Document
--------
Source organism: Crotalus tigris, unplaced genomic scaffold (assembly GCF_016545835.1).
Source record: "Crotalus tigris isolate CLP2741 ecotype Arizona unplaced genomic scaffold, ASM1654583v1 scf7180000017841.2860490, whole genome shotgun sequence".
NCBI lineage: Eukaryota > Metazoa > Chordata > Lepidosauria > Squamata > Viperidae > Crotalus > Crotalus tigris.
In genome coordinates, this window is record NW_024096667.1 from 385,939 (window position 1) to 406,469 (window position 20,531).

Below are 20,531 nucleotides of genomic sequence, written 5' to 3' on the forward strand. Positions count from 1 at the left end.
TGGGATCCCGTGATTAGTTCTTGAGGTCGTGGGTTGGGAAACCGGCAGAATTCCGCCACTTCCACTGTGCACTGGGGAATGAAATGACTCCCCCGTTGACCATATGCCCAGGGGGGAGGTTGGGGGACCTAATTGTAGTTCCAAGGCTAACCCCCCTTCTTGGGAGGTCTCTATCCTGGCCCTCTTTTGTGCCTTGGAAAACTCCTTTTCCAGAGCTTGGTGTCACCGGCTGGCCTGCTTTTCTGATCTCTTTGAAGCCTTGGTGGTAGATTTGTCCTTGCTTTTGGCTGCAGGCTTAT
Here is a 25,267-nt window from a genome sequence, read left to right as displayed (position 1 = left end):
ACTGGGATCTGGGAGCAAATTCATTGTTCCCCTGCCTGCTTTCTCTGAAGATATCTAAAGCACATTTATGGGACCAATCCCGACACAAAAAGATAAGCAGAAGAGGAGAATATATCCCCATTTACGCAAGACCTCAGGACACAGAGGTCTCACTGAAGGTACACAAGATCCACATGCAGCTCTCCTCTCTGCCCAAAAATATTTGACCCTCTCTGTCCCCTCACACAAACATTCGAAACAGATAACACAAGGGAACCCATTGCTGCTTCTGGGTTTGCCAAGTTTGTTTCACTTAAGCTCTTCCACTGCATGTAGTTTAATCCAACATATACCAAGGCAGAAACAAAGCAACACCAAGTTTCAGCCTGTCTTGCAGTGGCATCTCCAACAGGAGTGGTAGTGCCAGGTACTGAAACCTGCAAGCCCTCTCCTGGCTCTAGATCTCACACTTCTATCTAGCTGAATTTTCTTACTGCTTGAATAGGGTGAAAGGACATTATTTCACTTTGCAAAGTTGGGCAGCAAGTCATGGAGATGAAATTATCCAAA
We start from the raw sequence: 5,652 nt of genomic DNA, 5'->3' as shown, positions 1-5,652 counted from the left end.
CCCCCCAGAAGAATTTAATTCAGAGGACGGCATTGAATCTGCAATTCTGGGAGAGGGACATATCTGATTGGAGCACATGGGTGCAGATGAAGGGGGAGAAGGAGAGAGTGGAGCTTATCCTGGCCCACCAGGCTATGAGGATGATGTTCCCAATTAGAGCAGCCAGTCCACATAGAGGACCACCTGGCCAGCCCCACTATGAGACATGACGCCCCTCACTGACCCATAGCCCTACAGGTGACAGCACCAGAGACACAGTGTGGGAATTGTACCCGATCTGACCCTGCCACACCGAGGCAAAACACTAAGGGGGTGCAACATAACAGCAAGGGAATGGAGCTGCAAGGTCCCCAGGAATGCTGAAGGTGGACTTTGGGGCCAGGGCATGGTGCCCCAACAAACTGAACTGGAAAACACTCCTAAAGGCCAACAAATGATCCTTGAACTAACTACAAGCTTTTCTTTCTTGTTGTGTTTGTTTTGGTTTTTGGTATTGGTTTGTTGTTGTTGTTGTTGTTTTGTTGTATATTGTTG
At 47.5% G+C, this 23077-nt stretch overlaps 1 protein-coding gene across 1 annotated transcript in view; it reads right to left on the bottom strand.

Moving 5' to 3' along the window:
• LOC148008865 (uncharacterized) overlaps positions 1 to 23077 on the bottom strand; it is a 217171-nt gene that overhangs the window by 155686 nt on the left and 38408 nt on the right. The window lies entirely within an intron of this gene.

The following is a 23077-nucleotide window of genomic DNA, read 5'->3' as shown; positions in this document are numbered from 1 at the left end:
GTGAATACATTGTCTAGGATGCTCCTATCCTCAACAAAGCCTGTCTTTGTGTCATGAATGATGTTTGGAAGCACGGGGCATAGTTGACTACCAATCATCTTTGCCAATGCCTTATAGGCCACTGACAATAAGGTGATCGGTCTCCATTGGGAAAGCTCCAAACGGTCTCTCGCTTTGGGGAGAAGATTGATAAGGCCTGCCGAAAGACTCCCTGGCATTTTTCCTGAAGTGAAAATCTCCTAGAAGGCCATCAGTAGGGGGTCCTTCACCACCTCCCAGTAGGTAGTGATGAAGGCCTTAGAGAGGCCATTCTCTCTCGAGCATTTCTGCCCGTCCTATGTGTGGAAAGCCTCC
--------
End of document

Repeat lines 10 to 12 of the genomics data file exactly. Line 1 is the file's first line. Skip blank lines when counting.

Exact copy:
CCCCCCAGAAGAATTTAATTCAGAGGACGGCATTGAATCTGCAATTCTGGGAGAGGGACATATCTGATTGGAGCACATGGGTGCAGATGAAGGGGGAGAAGGAGAGAGTGGAGCTTATCCTGGCCCACCAGGCTATGAGGATGATGTTCCCAATTAGAGCAGCCAGTCCACATAGAGGACCACCTGGCCAGCCCCACTATGAGACATGACGCCCCTCACTGACCCATAGCCCTACAGGTGACAGCACCAGAGACACAGTGTGGGAATTGTACCCGATCTGACCCTGCCACACCGAGGCAAAACACTAAGGGGGTGCAACATAACAGCAAGGGAATGGAGCTGCAAGGTCCCCAGGAATGCTGAAGGTGGACTTTGGGGCCAGGGCATGGTGCCCCAACAAACTGAACTGGAAAACACTCCTAAAGGCCAACAAATGATCCTTGAACTAACTACAAGCTTTTCTTTCTTGTTGTGTTTGTTTTGGTTTTTGGTATTGGTTTGTTGTTGTTGTTGTTGTTTTGTTGTATATTGTTG
At 47.5% G+C, this 23077-nt stretch overlaps 1 protein-coding gene across 1 annotated transcript in view; it reads right to left on the bottom strand.

Moving 5' to 3' along the window: